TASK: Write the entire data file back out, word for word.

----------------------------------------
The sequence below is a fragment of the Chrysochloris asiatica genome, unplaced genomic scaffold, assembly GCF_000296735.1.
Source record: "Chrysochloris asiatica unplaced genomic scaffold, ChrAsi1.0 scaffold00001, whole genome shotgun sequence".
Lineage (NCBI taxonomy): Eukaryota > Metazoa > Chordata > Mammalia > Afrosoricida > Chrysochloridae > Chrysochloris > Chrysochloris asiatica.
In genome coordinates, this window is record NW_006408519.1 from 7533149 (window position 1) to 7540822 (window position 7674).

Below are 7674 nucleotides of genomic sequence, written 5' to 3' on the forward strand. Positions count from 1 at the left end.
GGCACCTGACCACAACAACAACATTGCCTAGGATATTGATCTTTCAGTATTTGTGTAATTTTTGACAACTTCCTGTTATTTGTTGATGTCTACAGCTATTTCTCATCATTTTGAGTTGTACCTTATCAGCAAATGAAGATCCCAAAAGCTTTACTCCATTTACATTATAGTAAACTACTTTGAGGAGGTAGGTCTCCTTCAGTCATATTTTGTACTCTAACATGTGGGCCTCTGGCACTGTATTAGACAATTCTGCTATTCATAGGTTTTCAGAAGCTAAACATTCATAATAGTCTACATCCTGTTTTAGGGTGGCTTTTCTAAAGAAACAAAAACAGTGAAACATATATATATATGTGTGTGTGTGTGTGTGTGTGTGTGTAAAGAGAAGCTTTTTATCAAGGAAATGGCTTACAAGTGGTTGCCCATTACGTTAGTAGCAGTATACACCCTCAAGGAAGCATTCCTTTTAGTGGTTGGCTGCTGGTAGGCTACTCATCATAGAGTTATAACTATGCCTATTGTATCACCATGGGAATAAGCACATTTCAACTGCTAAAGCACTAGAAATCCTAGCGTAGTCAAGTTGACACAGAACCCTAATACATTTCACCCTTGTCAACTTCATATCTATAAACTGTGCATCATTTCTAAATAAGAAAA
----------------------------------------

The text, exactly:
The sequence below is a fragment of the Chrysochloris asiatica genome, unplaced genomic scaffold, assembly GCF_000296735.1.
Source record: "Chrysochloris asiatica unplaced genomic scaffold, ChrAsi1.0 scaffold00001, whole genome shotgun sequence".
Lineage (NCBI taxonomy): Eukaryota > Metazoa > Chordata > Mammalia > Afrosoricida > Chrysochloridae > Chrysochloris > Chrysochloris asiatica.
In genome coordinates, this window is record NW_006408519.1 from 7533149 (window position 1) to 7540822 (window position 7674).

Below are 7674 nucleotides of genomic sequence, written 5' to 3' on the forward strand. Positions count from 1 at the left end.
GGCACCTGACCACAACAACAACATTGCCTAGGATATTGATCTTTCAGTATTTGTGTAATTTTTGACAACTTCCTGTTATTTGTTGATGTCTACAGCTATTTCTCATCATTTTGAGTTGTACCTTATCAGCAAATGAAGATCCCAAAAGCTTTACTCCATTTACATTATAGTAAACTACTTTGAGGAGGTAGGTCTCCTTCAGTCATATTTTGTACTCTAACATGTGGGCCTCTGGCACTGTATTAGACAATTCTGCTATTCATAGGTTTTCAGAAGCTAAACATTCATAATAGTCTACATCCTGTTTTAGGGTGGCTTTTCTAAAGAAACAAAAACAGTGAAACATATATATATATGTGTGTGTGTGTGTGTGTGTGTGTGTAAAGAGAAGCTTTTTATCAAGGAAATGGCTTACAAGTGGTTGCCCATTACGTTAGTAGCAGTATACACCCTCAAGGAAGCATTCCTTTTAGTGGTTGGCTGCTGGTAGGCTACTCATCATAGAGTTATAACTATGCCTATTGTATCACCATGGGAATAAGCACATTTCAACTGCTAAAGCACTAGAAATCCTAGCGTAGTCAAGTTGACACAGAACCCTAATACATTTCACCCTTGTCAACTTCATATCTATAAACTGTGCATCATTTCTAAATAAGAAAA